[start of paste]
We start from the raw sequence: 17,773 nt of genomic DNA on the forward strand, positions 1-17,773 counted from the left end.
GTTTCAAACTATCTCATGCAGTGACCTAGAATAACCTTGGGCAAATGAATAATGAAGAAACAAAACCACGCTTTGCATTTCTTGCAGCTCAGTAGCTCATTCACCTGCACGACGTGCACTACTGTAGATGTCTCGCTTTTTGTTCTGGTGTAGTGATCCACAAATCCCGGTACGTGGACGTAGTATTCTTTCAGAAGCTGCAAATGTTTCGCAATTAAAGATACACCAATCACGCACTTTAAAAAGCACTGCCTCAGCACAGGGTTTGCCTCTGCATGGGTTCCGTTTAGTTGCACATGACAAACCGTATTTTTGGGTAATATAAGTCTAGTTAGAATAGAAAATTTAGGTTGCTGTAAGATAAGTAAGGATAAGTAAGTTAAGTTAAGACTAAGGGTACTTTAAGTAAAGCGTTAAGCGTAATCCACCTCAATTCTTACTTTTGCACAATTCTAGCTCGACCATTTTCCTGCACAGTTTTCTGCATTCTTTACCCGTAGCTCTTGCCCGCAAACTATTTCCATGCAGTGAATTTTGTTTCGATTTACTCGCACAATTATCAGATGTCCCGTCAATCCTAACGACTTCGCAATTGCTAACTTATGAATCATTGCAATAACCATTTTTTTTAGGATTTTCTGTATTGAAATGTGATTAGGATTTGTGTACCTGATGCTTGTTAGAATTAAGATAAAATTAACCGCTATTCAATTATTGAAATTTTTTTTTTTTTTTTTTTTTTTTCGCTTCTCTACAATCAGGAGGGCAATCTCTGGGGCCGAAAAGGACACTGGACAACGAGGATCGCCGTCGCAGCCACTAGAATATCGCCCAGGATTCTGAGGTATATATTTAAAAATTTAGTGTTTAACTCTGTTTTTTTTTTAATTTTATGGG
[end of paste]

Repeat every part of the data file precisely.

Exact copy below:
We start from the raw sequence: 17,773 nt of genomic DNA on the forward strand, positions 1-17,773 counted from the left end.
GTTTCAAACTATCTCATGCAGTGACCTAGAATAACCTTGGGCAAATGAATAATGAAGAAACAAAACCACGCTTTGCATTTCTTGCAGCTCAGTAGCTCATTCACCTGCACGACGTGCACTACTGTAGATGTCTCGCTTTTTGTTCTGGTGTAGTGATCCACAAATCCCGGTACGTGGACGTAGTATTCTTTCAGAAGCTGCAAATGTTTCGCAATTAAAGATACACCAATCACGCACTTTAAAAAGCACTGCCTCAGCACAGGGTTTGCCTCTGCATGGGTTCCGTTTAGTTGCACATGACAAACCGTATTTTTGGGTAATATAAGTCTAGTTAGAATAGAAAATTTAGGTTGCTGTAAGATAAGTAAGGATAAGTAAGTTAAGTTAAGACTAAGGGTACTTTAAGTAAAGCGTTAAGCGTAATCCACCTCAATTCTTACTTTTGCACAATTCTAGCTCGACCATTTTCCTGCACAGTTTTCTGCATTCTTTACCCGTAGCTCTTGCCCGCAAACTATTTCCATGCAGTGAATTTTGTTTCGATTTACTCGCACAATTATCAGATGTCCCGTCAATCCTAACGACTTCGCAATTGCTAACTTATGAATCATTGCAATAACCATTTTTTTTAGGATTTTCTGTATTGAAATGTGATTAGGATTTGTGTACCTGATGCTTGTTAGAATTAAGATAAAATTAACCGCTATTCAATTATTGAAATTTTTTTTTTTTTTTTTTTTTTTTCGCTTCTCTACAATCAGGAGGGCAATCTCTGGGGCCGAAAAGGACACTGGACAACGAGGATCGCCGTCGCAGCCACTAGAATATCGCCCAGGATTCTGAGGTATATATTTAAAAATTTAGTGTTTAACTCTGTTTTTTTTTTAATTTTATGGG